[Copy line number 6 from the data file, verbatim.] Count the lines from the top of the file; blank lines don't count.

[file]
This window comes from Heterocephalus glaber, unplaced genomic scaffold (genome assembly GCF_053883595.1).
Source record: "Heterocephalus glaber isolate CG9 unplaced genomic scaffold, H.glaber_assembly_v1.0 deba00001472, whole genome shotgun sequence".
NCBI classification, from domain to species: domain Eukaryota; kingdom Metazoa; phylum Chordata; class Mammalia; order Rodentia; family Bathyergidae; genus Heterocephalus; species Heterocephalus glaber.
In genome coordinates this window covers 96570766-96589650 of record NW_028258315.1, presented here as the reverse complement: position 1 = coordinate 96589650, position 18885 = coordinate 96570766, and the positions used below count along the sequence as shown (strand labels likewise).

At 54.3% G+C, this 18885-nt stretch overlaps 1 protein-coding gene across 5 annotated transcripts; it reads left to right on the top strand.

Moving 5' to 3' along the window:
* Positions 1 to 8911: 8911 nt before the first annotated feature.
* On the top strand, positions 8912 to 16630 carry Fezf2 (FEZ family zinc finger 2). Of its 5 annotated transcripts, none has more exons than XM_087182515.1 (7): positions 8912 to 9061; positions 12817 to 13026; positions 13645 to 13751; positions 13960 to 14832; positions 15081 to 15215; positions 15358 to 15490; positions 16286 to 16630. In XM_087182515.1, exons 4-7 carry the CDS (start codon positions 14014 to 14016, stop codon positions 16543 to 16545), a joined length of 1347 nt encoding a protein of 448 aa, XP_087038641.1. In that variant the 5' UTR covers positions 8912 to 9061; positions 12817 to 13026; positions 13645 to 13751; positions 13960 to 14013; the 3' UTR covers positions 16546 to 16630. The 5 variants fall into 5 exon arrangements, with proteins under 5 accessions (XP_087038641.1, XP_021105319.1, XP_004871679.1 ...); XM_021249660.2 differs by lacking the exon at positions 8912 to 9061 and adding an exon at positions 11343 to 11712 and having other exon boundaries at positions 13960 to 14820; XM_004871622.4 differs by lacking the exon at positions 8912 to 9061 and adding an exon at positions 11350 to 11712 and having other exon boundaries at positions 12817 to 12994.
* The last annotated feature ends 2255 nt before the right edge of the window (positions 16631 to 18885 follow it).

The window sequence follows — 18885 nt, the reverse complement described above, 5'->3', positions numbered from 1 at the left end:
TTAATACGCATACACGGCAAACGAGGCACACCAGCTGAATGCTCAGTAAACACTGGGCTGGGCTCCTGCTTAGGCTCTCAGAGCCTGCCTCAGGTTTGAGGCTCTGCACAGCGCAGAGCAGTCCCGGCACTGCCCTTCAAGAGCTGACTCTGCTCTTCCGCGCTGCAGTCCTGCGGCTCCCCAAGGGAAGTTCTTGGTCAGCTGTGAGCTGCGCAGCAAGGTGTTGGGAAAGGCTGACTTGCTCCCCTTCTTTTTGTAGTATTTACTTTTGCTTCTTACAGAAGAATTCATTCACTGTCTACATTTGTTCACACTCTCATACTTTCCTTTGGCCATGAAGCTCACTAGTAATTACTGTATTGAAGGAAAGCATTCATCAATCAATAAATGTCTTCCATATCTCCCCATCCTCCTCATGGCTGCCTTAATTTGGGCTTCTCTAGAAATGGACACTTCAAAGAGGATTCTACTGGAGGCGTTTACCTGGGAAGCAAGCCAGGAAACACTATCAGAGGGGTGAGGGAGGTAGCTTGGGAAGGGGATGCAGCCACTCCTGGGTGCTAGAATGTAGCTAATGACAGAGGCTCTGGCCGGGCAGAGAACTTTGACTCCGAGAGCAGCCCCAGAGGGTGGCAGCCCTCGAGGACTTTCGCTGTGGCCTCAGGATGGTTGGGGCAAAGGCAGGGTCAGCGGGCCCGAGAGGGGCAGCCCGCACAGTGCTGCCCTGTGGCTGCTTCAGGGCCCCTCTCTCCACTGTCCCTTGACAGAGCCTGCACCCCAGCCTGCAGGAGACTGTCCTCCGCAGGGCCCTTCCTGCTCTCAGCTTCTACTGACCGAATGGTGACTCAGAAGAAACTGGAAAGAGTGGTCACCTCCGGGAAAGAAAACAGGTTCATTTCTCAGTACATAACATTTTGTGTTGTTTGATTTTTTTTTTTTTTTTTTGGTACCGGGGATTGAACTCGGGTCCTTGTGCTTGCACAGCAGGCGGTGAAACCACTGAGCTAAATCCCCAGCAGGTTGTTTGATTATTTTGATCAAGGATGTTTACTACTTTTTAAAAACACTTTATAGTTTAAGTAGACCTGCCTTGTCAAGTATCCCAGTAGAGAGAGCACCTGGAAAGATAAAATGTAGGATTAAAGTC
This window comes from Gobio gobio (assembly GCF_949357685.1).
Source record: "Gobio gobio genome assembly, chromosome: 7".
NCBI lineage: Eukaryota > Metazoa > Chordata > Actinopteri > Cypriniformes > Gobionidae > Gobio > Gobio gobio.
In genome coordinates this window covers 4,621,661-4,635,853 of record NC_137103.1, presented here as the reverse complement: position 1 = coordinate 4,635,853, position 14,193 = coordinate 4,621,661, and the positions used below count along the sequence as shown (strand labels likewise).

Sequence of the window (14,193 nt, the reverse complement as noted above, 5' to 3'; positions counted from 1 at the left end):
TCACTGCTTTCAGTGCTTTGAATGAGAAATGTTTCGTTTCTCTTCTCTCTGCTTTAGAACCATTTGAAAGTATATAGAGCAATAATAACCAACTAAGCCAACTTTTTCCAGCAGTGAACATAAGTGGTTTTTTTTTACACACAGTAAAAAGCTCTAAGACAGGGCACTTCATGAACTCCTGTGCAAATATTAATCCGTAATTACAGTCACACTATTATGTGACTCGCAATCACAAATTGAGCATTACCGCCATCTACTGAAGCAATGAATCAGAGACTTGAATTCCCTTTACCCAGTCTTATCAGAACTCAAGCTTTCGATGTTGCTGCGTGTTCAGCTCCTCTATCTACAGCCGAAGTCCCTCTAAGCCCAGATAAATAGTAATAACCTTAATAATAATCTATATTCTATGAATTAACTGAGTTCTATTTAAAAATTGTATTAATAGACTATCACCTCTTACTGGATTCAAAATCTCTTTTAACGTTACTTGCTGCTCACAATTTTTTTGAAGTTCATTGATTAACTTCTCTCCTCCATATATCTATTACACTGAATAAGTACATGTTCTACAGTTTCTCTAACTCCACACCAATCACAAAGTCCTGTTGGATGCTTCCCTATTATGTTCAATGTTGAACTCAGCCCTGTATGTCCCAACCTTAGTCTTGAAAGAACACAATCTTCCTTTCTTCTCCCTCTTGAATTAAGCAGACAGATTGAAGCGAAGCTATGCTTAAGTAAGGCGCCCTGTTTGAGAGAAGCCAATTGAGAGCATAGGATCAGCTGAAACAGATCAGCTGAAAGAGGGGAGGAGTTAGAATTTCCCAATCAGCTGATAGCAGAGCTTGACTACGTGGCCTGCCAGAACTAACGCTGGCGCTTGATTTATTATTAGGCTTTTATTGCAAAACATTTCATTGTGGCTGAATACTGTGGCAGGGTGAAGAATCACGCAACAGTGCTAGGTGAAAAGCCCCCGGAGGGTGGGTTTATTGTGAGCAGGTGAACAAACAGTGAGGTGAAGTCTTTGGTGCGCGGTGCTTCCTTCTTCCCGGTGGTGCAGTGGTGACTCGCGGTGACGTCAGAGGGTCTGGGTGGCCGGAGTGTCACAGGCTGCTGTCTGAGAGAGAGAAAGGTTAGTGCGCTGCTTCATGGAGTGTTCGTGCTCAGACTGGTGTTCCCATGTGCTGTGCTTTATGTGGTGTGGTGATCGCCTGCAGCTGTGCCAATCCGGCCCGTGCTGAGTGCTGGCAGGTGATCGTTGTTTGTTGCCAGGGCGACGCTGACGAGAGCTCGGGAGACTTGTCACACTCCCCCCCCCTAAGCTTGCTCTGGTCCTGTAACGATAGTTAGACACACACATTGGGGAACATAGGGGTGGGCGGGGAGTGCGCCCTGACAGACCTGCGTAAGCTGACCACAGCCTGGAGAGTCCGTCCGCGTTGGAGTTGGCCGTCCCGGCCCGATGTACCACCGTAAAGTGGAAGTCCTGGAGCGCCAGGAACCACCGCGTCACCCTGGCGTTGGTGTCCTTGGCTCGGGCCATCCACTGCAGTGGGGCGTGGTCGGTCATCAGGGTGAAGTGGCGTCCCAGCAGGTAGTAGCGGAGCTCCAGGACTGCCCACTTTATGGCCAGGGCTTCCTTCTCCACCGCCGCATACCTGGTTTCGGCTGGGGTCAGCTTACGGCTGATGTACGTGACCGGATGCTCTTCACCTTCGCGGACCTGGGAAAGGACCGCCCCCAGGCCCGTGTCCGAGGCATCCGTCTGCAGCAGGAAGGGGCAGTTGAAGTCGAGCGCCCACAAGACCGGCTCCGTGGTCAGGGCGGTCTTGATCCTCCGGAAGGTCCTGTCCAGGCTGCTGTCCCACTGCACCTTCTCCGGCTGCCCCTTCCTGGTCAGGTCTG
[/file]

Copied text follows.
Moving 5' to 3' along the window: